Those looking for a principled approach to Canadian policy in the Middle East might have dared to hope for a return to even-handedness. However, they would quickly discover that Trudeau’s progressive idealism does not include Palestinian human rights.
Even before the election, Trudeau had taken aim at BDS – the call for boycott, divestment and sanctions against Israel. Since around 2005, Palestinian activists have called for the use of this non-violent advocacy tactic – modelled on South Africa’s struggle against Apartheid – in the face of failed diplomatic efforts to bring an end to Israel’s decades-long military occupation.
BDS seeks to pressure Israel to comply with international law. It has been promoted through various initiatives, including campus awareness events like Israeli Apartheid Week, which was pioneered in Toronto and has spread to more than 50 cities around the world.
Yet instead of aligning himself with the global justice movement, Trudeau allied himself with Israel’s most hardline supporters. In March 2015, he tweeted: “The BDS movement, like Israeli Apartheid Week, has no place on Canadian campuses.”
However, Trudeau was also aware that standing up for human rights – at least when it comes to Palestine – attracts a high political cost. For example, in 2006 the highly respected former US President, Jimmy Carter, published his book, Palestine: Peace Not Apartheid. The reaction was swift and strong. Abraham Foxman, then long-serving head of the US Anti-Defamation League (ADL), labelled Carter an anti-Semite. The US’ Brandeis University lost donors after hosting a book talk by Carter. The Nobel Laureate faced a frontal assault to his reputation.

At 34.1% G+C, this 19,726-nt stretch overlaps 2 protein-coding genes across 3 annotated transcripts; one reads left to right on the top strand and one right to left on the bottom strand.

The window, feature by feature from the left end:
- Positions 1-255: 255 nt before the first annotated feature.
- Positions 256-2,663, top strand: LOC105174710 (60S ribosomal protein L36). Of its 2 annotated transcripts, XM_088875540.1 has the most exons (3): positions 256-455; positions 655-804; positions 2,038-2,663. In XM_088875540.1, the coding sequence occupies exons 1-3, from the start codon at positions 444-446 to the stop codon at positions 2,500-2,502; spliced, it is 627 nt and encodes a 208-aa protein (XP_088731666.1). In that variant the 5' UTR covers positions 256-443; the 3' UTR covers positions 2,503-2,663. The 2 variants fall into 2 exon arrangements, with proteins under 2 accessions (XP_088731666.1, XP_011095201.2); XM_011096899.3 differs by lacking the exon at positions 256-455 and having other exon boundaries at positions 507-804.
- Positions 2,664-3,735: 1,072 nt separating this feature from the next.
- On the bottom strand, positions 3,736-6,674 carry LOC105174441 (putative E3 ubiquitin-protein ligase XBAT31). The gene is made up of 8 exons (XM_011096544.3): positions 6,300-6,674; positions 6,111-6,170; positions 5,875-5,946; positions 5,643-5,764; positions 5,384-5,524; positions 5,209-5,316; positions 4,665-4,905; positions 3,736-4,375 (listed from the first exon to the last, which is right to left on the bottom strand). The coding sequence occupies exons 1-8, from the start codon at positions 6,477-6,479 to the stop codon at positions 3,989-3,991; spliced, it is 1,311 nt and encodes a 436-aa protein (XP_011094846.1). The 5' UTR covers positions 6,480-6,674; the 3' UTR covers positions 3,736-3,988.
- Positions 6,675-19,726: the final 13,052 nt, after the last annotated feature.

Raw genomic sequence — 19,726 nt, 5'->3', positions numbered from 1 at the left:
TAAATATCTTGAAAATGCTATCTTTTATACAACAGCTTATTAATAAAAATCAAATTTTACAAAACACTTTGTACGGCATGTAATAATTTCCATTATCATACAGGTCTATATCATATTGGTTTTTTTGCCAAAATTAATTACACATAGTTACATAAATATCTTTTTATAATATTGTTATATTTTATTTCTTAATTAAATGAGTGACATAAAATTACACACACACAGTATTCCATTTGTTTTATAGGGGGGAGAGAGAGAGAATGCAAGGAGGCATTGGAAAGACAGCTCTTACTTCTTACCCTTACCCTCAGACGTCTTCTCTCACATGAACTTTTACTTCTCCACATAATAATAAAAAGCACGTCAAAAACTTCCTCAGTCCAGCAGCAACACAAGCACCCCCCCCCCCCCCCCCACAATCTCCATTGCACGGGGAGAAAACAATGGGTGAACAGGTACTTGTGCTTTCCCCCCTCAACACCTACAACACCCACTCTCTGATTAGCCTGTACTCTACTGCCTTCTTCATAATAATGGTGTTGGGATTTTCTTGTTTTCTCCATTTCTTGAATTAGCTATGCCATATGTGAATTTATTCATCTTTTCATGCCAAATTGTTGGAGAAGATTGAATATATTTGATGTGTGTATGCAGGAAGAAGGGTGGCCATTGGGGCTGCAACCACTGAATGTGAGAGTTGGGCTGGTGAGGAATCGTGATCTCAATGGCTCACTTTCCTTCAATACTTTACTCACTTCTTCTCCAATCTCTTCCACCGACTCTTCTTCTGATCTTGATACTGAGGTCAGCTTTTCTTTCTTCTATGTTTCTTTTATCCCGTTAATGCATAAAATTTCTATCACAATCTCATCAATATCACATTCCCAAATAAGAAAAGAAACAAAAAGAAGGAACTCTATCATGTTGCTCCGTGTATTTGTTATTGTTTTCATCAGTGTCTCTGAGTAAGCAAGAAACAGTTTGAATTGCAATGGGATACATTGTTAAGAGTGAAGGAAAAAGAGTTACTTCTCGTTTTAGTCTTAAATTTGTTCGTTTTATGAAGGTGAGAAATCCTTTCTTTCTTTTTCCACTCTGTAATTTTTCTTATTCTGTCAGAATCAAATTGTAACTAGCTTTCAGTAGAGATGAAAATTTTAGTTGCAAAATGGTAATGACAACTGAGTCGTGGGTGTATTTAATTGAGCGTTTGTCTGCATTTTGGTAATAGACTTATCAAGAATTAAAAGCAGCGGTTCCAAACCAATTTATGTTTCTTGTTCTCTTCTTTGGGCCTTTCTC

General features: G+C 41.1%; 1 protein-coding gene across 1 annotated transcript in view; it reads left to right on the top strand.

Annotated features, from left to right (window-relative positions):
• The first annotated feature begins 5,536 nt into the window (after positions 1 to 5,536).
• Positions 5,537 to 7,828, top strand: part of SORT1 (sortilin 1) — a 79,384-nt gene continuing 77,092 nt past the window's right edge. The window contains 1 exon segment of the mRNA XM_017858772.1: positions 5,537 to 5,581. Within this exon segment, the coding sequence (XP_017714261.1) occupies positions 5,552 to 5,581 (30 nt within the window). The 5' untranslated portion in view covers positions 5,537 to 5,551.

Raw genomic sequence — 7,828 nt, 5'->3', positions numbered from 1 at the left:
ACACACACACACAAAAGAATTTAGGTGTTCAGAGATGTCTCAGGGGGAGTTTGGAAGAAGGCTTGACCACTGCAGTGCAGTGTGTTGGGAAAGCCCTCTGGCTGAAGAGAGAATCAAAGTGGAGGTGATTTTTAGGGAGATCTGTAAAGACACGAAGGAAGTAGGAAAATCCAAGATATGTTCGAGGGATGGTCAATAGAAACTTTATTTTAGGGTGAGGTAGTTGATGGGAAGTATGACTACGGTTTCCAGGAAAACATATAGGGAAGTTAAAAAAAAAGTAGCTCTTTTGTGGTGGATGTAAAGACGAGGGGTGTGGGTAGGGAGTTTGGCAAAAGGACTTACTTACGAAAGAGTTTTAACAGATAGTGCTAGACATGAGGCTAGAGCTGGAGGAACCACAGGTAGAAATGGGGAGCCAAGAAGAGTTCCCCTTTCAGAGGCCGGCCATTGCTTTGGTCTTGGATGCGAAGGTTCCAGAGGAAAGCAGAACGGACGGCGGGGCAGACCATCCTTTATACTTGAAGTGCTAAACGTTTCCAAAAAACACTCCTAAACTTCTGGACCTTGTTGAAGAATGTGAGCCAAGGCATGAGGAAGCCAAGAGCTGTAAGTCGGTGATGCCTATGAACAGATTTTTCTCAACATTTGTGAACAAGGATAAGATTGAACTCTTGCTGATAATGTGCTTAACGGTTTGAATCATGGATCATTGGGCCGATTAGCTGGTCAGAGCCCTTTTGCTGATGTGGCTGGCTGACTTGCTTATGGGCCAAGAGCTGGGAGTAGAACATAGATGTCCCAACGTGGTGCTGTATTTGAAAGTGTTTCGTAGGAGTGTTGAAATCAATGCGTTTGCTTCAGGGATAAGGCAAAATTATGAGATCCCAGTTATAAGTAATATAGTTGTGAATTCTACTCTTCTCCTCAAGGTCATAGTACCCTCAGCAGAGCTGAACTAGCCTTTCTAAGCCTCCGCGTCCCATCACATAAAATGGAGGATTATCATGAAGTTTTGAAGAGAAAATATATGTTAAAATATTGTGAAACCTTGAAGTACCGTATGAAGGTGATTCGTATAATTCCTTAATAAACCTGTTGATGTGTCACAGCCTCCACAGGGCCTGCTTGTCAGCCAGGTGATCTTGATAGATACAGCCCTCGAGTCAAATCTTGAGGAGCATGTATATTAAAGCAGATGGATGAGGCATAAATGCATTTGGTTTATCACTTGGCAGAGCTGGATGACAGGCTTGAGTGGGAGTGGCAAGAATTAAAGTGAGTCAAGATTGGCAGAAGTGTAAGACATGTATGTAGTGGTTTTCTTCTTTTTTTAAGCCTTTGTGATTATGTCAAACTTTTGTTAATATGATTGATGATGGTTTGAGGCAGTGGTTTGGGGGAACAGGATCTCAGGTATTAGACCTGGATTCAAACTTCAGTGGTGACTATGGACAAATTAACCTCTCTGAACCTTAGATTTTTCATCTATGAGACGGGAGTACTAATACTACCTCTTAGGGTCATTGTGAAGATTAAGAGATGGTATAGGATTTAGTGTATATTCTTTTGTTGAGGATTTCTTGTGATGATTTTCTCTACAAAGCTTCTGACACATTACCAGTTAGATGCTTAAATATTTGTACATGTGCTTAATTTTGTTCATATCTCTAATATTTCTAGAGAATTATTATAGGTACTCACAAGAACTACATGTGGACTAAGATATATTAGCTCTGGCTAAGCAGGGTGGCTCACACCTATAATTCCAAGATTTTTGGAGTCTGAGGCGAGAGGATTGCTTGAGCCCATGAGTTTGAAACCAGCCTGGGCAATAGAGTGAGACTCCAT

From December 2008 to January 2009, Israel carried out Operation Cast Lead. The relentless battering of the impoverished Gaza Strip was ostensibly provoked by missile attacks. Israel killed 1,409 Palestinians, the overwhelming majority of whom were civilians, including hundreds of children. On the Israeli side, three civilians and ten combatants were killed, four by friendly fire.
The Israeli assault on Gaza led to a UN-initiated investigation, headed by South African jurist Richard Goldstone. His September 2009 report was critical of Israel, finding its military had intentionally used disproportionate force against Palestinian civilians.